Tuesday, October 30, 2012


I just got back from a quick trip to the West coast to see PiL perform in Los Angeles and San Diego. Another wonderful experience.  More later.

Here's a snippet of the show in San Diego.

Friday, October 12, 2012


After waiting several weeks, the time had come, the indie band The Jezabels had arrived in Denver midway through their North American tour.  I had heard of their music about a year ago, liked it and hoped they would tour outside of their home base in Sydney, Australia.  My wish had come true, I was not going to miss this opportunity.

They were performing with the B.C., Canadian indie band Yukon Blond, the show opening up with the local band, The Outfit.  This was my first time at the Larimer Lounge, a small venue on the north edge of Denver.  I had dinner at The Lobby, peddled past the homeless people crowding around the Denver Rescue Mission and settled in at the bar waiting for the show to begin.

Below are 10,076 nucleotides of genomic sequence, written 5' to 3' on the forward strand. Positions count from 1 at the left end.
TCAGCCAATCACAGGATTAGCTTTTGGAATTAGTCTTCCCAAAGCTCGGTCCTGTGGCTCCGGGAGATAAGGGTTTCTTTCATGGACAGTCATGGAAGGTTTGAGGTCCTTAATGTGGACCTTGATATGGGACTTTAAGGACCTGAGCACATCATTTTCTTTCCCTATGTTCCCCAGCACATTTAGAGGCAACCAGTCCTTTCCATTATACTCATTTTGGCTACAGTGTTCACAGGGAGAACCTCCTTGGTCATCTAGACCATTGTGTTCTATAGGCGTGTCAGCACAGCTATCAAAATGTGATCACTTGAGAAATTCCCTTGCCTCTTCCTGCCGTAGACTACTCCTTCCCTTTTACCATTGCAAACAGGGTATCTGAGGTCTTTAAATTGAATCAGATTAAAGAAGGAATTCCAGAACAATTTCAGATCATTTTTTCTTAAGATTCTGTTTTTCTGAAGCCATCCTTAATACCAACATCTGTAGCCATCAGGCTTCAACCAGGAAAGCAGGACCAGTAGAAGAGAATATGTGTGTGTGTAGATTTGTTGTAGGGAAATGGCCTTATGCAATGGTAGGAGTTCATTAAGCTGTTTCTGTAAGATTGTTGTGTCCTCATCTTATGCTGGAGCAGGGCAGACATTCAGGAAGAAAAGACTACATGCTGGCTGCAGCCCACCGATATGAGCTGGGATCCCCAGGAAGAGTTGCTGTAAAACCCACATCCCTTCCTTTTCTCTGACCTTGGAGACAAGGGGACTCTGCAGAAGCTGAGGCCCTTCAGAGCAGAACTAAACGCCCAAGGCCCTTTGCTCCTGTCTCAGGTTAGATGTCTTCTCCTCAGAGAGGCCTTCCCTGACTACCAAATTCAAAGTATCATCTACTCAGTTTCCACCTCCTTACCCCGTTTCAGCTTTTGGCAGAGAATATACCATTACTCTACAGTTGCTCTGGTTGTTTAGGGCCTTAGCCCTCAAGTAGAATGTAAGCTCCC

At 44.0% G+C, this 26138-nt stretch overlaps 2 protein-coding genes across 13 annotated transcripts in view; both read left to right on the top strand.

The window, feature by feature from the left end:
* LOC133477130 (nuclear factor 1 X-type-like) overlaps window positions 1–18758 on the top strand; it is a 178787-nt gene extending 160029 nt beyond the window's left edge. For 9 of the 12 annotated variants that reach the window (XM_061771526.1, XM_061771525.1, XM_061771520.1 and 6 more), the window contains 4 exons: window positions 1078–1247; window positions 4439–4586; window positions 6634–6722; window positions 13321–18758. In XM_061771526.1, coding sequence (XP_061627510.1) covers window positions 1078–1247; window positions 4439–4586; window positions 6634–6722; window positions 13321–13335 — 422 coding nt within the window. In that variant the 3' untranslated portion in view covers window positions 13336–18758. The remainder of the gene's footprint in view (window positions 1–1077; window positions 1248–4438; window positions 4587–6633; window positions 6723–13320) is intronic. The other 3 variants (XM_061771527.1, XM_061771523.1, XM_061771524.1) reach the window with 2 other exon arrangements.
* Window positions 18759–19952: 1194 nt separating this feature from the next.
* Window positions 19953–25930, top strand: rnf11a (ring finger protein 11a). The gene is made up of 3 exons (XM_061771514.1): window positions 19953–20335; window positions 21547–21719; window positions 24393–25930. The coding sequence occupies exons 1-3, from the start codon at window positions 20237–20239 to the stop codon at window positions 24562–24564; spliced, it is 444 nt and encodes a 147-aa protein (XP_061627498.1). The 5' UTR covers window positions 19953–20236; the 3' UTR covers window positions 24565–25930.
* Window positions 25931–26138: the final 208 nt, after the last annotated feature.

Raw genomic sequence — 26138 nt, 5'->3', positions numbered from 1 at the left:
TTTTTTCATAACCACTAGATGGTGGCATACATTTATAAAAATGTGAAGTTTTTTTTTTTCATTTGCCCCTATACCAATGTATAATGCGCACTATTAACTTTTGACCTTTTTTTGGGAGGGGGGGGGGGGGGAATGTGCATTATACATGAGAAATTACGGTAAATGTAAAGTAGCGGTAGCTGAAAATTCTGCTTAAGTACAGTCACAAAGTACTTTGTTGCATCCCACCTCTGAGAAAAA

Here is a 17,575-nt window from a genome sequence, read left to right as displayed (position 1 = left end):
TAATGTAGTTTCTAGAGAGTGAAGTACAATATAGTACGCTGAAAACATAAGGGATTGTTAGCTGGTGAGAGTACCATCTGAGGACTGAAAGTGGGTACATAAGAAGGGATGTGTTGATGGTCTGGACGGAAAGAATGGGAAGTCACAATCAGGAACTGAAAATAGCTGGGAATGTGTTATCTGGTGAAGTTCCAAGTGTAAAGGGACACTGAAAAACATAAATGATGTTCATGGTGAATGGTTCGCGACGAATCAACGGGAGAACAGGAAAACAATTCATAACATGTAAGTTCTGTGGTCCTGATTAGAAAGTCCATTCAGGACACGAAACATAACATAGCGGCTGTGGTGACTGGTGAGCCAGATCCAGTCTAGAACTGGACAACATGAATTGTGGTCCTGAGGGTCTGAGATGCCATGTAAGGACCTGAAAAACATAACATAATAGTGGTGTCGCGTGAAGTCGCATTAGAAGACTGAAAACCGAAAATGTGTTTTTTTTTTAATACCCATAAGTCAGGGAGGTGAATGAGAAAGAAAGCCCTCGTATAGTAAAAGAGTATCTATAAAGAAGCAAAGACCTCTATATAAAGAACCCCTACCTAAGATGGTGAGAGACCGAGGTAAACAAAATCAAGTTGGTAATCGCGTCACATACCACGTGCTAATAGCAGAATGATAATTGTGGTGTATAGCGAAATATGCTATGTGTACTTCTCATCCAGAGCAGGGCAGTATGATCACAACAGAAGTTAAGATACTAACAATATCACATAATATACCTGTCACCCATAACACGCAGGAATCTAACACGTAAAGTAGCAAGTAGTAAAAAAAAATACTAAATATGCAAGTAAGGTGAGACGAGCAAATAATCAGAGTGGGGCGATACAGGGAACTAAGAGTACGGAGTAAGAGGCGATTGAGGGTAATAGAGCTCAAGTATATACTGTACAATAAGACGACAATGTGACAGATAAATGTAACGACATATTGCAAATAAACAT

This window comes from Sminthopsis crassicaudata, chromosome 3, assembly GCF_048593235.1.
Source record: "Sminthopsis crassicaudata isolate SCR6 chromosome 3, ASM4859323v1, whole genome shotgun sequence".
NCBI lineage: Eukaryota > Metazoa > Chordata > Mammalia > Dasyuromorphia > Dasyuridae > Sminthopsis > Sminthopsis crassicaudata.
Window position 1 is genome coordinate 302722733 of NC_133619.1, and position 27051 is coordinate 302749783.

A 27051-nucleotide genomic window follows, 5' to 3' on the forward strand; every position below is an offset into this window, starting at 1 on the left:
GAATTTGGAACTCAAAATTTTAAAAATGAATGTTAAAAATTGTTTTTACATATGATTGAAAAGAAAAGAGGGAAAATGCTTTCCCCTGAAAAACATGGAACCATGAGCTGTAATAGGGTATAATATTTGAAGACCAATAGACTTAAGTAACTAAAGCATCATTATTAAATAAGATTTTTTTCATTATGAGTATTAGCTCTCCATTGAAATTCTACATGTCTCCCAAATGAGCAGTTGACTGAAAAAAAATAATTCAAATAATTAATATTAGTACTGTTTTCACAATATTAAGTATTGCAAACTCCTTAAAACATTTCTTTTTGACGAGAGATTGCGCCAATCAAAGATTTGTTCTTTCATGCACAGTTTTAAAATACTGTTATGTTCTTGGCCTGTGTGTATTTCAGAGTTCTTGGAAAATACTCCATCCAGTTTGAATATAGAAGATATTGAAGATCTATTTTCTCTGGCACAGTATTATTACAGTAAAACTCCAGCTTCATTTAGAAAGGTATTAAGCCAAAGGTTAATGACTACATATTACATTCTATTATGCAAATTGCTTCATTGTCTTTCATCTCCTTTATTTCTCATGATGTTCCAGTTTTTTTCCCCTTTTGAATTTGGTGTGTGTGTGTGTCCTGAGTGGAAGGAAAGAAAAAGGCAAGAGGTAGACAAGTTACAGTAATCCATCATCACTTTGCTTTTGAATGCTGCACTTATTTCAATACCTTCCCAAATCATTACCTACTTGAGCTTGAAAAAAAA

Yukon Blonde is describe as such:

Yukon Blonde is a Canadian indie rock band originally from Kelowna, British Columbia. Formed in 2005 as a quintet called Alphababy, the band members changed the name in late 2008 at the suggestion of Jon-Rae Fletcher, with whom the band was touring. The band has been based in Vancouver since 2009. Now a trio with some guest touring members, Yukon Blonde is signed to Bumstead Records and Nevado Records.

As Alphababy, the group released two EPs that received favourable critical reviews. Yukon Blonde's debut EP was Everything in Everyway. Their debut self-titled album, which was recorded live-to-tape, came out in 2010. For both, they worked with record producer Shawn Cole, who has previously worked with such bands as Bend Sinister and You Say Party! We Say Die!. The band has toured the US and Canada, and played at such festivals as South by Southwest. The band was named one of the "10 Canadian bands destined to break in 2010" by the CBC, and Chart called the band the best of the 2010 Canadian Music Week festival.

Download the show here: